by Jim Harrison, from The Best American Poetry 2009
This morning I seem to hear the nearly inaudible
whining grind of creation similar to the harmonics
of pine trees in the wind. My outrageously lovely
hollyhocks are now collapsing of their own weight,
clearly too big for their britches. I'm making notes
for a novel called "The End of Man, and Not Incidentally,
Women and Children," a fable for our low-living time.
Quite early after walking the dogs, who are frightened
of the Sandhill Cranes in the pasture, I fried some ham
with a fresh peach, a touch of brown sugar and clove.
Pretty good but I was wondering at how the dogs
often pretend the Sandhill Cranes don't exist despite
their mighty squawks, like we can't hear
the crying of coal miners and our wounded in Iraq.
A friend on his deathbed cried and said it felt good.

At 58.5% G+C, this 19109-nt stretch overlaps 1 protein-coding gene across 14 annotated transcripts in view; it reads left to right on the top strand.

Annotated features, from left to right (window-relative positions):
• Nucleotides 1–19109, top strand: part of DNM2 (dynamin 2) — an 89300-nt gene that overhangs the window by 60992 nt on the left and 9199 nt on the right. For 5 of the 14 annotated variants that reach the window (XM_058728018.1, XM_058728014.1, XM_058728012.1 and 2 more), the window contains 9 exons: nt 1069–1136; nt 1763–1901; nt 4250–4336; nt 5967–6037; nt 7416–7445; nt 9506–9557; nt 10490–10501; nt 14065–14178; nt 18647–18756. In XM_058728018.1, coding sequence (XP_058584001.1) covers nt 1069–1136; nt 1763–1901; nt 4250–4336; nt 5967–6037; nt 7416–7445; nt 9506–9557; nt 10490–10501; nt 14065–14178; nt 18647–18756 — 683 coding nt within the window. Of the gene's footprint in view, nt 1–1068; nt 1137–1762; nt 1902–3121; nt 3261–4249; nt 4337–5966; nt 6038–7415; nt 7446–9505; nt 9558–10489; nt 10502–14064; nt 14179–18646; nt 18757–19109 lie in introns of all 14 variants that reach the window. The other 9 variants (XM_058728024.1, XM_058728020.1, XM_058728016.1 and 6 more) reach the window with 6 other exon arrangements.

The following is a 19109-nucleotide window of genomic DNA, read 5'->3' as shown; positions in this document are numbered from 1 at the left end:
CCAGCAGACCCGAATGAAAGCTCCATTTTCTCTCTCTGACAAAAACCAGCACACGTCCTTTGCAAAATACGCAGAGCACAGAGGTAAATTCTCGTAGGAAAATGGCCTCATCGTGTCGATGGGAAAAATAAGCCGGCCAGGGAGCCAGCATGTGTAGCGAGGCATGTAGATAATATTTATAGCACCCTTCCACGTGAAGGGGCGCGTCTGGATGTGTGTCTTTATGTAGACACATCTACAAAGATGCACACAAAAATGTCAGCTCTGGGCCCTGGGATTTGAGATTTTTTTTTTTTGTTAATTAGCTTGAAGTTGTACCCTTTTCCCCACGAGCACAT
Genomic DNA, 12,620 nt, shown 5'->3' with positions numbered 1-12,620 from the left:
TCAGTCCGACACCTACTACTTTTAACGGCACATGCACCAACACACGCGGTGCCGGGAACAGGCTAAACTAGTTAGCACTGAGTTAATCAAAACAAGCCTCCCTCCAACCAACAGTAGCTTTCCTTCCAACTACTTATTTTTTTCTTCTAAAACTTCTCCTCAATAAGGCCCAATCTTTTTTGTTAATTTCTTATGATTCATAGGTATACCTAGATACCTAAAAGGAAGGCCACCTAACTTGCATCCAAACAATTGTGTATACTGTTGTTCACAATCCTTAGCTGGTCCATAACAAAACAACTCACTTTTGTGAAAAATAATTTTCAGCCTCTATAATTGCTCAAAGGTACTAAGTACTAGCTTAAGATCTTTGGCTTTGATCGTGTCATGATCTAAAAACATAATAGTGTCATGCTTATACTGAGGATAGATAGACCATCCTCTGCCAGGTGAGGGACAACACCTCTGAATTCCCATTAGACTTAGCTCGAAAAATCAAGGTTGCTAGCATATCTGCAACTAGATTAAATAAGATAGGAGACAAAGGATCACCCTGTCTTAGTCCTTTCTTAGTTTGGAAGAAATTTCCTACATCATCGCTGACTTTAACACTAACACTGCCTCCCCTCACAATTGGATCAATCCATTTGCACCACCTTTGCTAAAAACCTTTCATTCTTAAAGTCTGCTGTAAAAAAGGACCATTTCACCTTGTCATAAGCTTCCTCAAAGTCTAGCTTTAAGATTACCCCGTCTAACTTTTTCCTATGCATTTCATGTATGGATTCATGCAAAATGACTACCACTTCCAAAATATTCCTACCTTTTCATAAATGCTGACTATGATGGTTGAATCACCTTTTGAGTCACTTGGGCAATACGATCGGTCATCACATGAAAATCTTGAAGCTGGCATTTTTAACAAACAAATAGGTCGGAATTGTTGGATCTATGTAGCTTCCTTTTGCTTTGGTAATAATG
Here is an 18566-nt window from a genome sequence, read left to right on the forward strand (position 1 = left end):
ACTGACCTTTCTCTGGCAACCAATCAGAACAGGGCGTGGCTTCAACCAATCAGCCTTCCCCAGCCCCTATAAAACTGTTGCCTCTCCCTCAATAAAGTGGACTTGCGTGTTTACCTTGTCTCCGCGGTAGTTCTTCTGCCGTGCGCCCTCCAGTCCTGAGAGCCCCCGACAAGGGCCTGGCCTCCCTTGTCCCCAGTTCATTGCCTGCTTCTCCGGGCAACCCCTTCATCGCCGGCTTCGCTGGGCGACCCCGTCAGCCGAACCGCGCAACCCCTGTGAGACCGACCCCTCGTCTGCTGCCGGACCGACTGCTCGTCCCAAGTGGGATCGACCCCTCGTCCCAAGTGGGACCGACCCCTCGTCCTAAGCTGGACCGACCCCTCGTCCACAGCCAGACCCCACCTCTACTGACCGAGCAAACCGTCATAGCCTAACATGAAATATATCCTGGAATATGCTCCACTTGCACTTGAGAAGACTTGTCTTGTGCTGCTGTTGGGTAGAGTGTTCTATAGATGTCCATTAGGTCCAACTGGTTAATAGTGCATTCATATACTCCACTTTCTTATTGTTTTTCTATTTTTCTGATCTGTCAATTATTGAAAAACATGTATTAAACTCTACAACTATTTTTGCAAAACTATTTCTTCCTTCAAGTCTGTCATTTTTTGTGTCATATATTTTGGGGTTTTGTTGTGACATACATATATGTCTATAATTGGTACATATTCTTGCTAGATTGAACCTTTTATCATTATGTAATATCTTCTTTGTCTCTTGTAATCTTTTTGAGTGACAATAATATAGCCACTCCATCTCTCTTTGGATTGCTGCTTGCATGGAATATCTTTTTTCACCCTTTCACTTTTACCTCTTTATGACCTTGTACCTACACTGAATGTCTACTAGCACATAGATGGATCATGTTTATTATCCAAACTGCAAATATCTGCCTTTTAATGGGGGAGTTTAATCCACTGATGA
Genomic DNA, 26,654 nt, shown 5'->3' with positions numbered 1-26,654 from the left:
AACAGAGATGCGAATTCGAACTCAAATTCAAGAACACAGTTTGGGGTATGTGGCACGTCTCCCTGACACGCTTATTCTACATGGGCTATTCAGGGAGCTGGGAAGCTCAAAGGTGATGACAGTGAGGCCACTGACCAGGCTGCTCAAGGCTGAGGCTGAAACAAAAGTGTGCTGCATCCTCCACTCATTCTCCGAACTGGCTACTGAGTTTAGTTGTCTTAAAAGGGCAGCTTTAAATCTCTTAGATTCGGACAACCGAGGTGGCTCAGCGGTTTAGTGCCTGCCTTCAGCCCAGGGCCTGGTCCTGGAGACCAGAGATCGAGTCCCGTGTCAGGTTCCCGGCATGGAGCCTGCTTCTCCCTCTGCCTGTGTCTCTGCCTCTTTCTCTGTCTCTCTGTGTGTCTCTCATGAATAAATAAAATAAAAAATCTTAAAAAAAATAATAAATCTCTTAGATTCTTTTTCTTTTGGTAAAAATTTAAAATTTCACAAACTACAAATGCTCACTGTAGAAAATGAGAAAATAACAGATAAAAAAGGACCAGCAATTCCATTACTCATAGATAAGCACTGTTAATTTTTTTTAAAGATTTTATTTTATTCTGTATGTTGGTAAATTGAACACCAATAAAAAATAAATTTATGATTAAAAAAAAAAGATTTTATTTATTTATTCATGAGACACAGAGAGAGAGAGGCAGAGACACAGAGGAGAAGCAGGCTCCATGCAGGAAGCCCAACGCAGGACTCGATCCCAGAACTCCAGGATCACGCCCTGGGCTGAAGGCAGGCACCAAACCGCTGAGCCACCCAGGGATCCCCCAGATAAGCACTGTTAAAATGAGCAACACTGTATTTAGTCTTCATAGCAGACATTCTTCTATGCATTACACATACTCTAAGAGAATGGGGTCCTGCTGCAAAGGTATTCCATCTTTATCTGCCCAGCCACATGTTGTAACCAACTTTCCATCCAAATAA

He was crying because he couldn't eat, a lifelong habit.
My little grandson Silas cried painfully until he was fed
macaroni and cheese and then he was merry indeed.
I'm not up to crying this morning over that pretty girl
in the row boat fifty-five years ago. I heard on the radio
that we creatures have about a billion and a half
heartbeats to use. Voles and birds use theirs fast
as do meth heads and stockbrokers, while whales
and elephants are slower. This morning I'm thinking
of recounting mine to see exactly where I am.
I warn the hummingbirds out front, "just slow down,"
as they chase me away from the falling hollyhocks.